Yet among the earliest of Alaundo's prophecies known to be fulfilled was first foreseen by another and enabled by Alaundo himself. At the time, the monks of Candlekeep sought a means of protecting the library from fire, vermin, and deliberate destruction, but had not settled of any solution. Then Alaundo prophesied that a young man, the first of many, would give himself to the library and become a part of it forever, forming a guardian entity that would protected Candlekeep from darkness and evil. The probationer Bairn asked for an audience with Alaundo the Seer, who to his surprise quickly accepted. Bairn revealed he'd had a similar vision a tenday earlier, wherein a divine messenger told him such a guardian required the life of one who truly believed in what Candlekeep stood for, but Bairn had doubted worthiness and kept it to himself. After hours of discussion, Alaundo left Bairn alone in his private chambers. When he returned and resumed holding audiences, Bairn was gone and Alaundo only smiled and declined to answer what had become of him.[22]

Near the end of his life, Alaundo would prophesy even the date of his own death. Three days before the end, in the Year of Windsong, 76 DR, he was still hard at work writing them down. Ironically, adventurers in the far future would look back through time at him, while peering through a time portal in a mousehole in his tower.[23]

After Alaundo died, Candlekeep became a place for the preservation and study of his prophecies, and indeed of all knowledge.[1][2] Known collectively as the Prophecies of Alaundo, the monks would keep safe his prophecies among their vast collection of writings, and even chanting them ceaselessly night and day as they walked around the citadel under the direction of the Chanter and their three assistances, the Voice of the North, the Voice of the East, the Voice of the South, and sometimes the Voice of the West.[1][2][12][24][25][26][27][28][29][30] When the Keeper decreed a particular prophecy had been fulfilled, it was removed from the Endless Chant, so it grew steadily shorter,[1][2][12] though this could take some time to decide, for some prophecies were still chanted years after their mostly likely fulfillment. They ended their pronouncements with "So sayeth the wise Alaundo."[29] Occasionally, one of the Avowed of Candlekeep would abruptly stop and stare and utter a cryptic prophecy in an unfamiliar voice, believed by many of them to be "the spirit of Alaundo rising within". While they would exclaim "Alaundo Speaks!", such prophecies were never accepted in the Endless Chant.[12]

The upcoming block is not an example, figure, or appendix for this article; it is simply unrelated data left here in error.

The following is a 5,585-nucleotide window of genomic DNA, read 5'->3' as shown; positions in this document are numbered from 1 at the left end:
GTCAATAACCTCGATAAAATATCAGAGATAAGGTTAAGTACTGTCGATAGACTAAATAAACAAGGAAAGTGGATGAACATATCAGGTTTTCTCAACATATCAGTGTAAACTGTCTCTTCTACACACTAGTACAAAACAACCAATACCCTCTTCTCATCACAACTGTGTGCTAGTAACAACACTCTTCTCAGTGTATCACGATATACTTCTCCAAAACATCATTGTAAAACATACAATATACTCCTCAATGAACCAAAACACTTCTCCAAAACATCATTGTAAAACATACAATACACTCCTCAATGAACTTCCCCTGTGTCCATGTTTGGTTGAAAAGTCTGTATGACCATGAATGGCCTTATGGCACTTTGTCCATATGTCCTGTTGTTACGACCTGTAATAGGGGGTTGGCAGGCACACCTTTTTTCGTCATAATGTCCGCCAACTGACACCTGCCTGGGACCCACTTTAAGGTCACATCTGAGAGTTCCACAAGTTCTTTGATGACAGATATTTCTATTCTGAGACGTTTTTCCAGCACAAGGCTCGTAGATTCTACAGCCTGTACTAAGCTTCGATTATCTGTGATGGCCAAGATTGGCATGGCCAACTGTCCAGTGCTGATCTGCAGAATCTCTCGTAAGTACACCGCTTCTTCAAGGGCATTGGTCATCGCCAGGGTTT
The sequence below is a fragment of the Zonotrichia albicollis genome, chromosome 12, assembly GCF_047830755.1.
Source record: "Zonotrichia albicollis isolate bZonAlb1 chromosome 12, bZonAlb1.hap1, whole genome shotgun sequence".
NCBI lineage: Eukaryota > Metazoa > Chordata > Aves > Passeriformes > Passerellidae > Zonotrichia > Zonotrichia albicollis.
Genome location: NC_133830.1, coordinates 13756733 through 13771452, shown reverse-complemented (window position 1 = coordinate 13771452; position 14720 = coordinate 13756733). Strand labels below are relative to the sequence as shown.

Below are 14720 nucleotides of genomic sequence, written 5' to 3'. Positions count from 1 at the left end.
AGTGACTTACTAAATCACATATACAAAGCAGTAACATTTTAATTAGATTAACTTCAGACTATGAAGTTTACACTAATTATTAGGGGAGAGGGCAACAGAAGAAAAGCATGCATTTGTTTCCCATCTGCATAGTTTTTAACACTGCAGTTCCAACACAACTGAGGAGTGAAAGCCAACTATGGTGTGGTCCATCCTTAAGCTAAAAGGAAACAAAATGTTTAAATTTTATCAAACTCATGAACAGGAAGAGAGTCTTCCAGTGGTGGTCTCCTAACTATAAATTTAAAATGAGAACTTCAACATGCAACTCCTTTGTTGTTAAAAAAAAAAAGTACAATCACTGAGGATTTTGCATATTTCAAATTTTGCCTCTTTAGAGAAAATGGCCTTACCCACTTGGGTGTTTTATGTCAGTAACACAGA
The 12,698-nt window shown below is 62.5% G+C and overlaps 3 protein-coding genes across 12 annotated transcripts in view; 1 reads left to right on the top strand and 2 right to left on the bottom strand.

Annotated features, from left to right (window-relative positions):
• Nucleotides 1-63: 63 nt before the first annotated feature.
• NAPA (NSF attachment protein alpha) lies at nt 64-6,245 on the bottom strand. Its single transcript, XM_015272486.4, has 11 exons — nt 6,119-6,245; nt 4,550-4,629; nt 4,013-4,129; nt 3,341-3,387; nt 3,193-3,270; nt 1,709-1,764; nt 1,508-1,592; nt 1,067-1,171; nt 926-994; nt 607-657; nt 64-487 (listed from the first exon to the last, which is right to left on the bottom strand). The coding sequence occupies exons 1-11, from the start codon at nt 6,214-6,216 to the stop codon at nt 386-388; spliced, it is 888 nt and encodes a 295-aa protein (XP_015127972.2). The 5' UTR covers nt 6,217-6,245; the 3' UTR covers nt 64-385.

His skull became a priceless relic venerated by the faithful of Deneir, Oghma, and Savras and by the Avowed of Candlekeep. It was said that the bearer of the skull could speak directly with Alaundo using a speak with dead spell, no matter how many centuries has passed.[31] In fact, Alaundo existed as a Weaveghost tied to his skull, which he could speak through when he wished, though he'd lost his prophetic ability.[5]